The variation is simply the angle at which the question mark kick travels to an opponent. The neck roundhouse kick travels downward at a 45-degree angle into the neck, whereas the dropping roundhouse kick requires a larger pivot to get the leg higher to come down closer to a 180-degree angle.
It’s also commonly referred to as the Brazilian kick because Ademir da Costa and Glaube Feitosa were karatekas.
In MMA, the question mark kick is often thrown with less of a pivot because it reduces telegraphing, improves the speed, and makes it less likely to get countered as the back is not shown to the opponent.
With less of a pivot, most MMA fighters connect a question mark kick at an upward 45-degree angle. In this sense, the question mark kick is a modified roundhouse kick to the head.
How to Question Mark Kick Step-by-Step
The first thing to do before throwing a question mark kick is to get a good stretch because it requires great flexibility and mobility in the hips, legs, knees, and groin. Without warming up and stretching, injury can occur. Once warmed up, here’s how to question mark kick step-by-step.
- Stand in a neutral stance with the legs shoulder-width apart.
- Condition the opponent with a variety of leg and body kicks.
- Bring the rear leg knee forward high as if throwing a front kick or teep kick while keeping the hips square to avoid telegraphing.
- Pivot on the lead leg so the toes point at least perpendicular to the opponent, if not further backward. The more rotated the pivot, the higher the leg can reach.
- At the same time as the pivot, kick the hip over and turn the torso and shoulder over toward the pivoted rear leg.
- Whip/flip the leg over in a circular motion of a question mark and connect with the opponent’s head.
The question mark kick is an advanced technique taking much practice to execute in one swift motion. Here’s a short video of UFC fighter Stephen ‘Wonderboy’ Thompson showing how to question mark kick.
Is a Question Mark Kick Effective in MMA?
A question mark kick is effective in MMA for the following 5 reasons.
1. Deceptive Technique
A question mark kick is hard to block or read because the technique looks to be going low or to the body, and it whips up with speed and power for a knockout blow if it connects cleanly.
2. Uncommon Technique
A question mark is hugely effective in MMA because it’s a very uncommon technique a lot of fighters aren’t expecting, and the techniques which connect unexpectedly are the ones that knock you out.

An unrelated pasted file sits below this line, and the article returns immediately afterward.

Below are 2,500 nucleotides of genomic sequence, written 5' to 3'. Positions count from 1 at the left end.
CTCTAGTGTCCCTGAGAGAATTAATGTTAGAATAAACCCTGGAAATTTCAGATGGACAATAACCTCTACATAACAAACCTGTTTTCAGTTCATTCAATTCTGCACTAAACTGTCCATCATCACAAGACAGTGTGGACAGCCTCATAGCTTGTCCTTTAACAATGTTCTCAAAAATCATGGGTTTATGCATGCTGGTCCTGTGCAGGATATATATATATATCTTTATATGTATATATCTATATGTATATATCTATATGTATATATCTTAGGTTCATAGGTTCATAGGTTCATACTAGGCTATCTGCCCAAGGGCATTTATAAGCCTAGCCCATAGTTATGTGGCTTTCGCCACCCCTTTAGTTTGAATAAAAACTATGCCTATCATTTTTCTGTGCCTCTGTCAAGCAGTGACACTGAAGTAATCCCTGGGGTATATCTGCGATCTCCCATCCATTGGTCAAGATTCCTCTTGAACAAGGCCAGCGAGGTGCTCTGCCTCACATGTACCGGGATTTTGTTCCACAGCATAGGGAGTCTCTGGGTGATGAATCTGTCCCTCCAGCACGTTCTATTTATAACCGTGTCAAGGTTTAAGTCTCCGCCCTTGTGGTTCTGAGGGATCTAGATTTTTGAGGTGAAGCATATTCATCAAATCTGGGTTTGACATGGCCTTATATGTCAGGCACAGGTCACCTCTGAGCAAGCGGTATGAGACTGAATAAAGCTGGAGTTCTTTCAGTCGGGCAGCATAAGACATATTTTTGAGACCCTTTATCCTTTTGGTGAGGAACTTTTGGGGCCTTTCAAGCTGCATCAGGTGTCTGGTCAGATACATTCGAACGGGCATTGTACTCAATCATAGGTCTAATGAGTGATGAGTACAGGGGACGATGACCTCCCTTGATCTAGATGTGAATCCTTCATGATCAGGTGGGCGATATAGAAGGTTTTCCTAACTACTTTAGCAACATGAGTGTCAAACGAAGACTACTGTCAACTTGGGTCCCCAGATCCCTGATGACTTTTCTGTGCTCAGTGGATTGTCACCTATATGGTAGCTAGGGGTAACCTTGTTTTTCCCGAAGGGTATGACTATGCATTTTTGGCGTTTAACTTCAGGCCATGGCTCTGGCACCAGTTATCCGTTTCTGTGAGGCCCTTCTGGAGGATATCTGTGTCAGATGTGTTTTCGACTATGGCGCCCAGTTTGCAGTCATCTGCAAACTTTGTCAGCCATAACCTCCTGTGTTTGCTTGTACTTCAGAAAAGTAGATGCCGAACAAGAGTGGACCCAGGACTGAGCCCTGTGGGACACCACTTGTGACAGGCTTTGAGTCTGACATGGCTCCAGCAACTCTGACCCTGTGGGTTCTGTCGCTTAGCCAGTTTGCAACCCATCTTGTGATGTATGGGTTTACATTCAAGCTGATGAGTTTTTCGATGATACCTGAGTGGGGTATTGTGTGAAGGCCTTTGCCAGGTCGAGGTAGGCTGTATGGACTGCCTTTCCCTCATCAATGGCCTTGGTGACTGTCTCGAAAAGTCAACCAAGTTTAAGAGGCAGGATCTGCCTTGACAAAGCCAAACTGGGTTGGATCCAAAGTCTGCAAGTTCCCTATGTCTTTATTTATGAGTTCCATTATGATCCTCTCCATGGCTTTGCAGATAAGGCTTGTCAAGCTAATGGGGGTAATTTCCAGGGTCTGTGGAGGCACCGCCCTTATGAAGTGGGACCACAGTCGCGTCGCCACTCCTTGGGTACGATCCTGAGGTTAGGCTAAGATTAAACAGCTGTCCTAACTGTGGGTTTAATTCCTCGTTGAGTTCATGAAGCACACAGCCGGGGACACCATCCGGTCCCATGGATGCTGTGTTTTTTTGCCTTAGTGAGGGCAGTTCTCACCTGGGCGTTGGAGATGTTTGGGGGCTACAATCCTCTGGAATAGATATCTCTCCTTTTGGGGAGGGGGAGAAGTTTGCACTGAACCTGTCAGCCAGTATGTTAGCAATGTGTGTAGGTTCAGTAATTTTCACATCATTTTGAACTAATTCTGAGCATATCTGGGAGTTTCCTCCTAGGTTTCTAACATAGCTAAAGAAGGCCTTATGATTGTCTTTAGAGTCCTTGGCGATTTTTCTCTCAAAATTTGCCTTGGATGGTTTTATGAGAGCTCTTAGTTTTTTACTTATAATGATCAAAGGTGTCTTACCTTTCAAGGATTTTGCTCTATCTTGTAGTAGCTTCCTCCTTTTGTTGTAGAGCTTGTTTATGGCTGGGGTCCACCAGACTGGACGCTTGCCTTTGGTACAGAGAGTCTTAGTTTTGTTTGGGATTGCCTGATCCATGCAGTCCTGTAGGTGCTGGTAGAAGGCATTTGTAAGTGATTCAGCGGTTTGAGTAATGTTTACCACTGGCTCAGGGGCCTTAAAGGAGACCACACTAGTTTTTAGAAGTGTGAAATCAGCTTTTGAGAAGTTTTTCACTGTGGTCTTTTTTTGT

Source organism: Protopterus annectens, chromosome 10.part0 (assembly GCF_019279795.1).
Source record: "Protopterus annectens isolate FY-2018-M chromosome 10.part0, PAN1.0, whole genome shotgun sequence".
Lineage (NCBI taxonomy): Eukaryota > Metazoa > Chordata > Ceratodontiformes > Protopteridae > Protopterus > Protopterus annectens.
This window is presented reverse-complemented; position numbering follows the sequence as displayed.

It’s very uncommon because it requires impeccable timing, speed, and technique, as well as both flexibility and balance through the technique’s complete range of motion. A question mark kick requires great flexibility and mobility in the hips, knees, legs, and groin.
And while UFC/MMA fighters do have good flexibility and mobility in their hips, knees, legs, and groin, to perfect the question mark kick and become very effective with it, stretching every day is a must and UFC fighters fail to do this because they’re focused on doing a lot more things than other combat sports.
3. Powerful and speedy kick
A question mark kick can be highly effective because of the speed and power it can be thrown with. Its knockout potential is increased because most fighters believe a body kick is coming and therefore lower their hands and tilt their head into the question mark kick with momentum.
If the instep of the foot is turned downward and the pivot allows the leg to get very high, the question mark kick can connect to the top of the head over an opponent’s guard. This is powerful enough to knock out an opponent, and if not, it’s powerful enough to knock them off balance for follow-up strikes.
4. Small gloves
A question mark kick is highly effective in MMA because the small gloves fighters wear mean the kick connects hard even if it’s blocked. The small gloves also mean there are more holes in the defense, and question mark kicks over the top of the guard are more likely to connect.
5. Split focus
In MMA there are so many things to look out for, more than in any other combat sport in the world. Standing wrestling, striking with knees and elbows, different variations of punches and kicks, ground grappling, clinches, takedowns, different feints, setups, and the list goes on.
Combined with how question mark kicks are uncommon in MMA, they’re extremely effective because fighters have a split focus on all the different weapons which means there’s more chance of a question mark kick connecting – especially once a fighter starts to tire or is hurt.
Also, once strikes hurt a fighter in the stomach or liver, it’s a natural instinct for them to defend the body and be less focused on defending the head.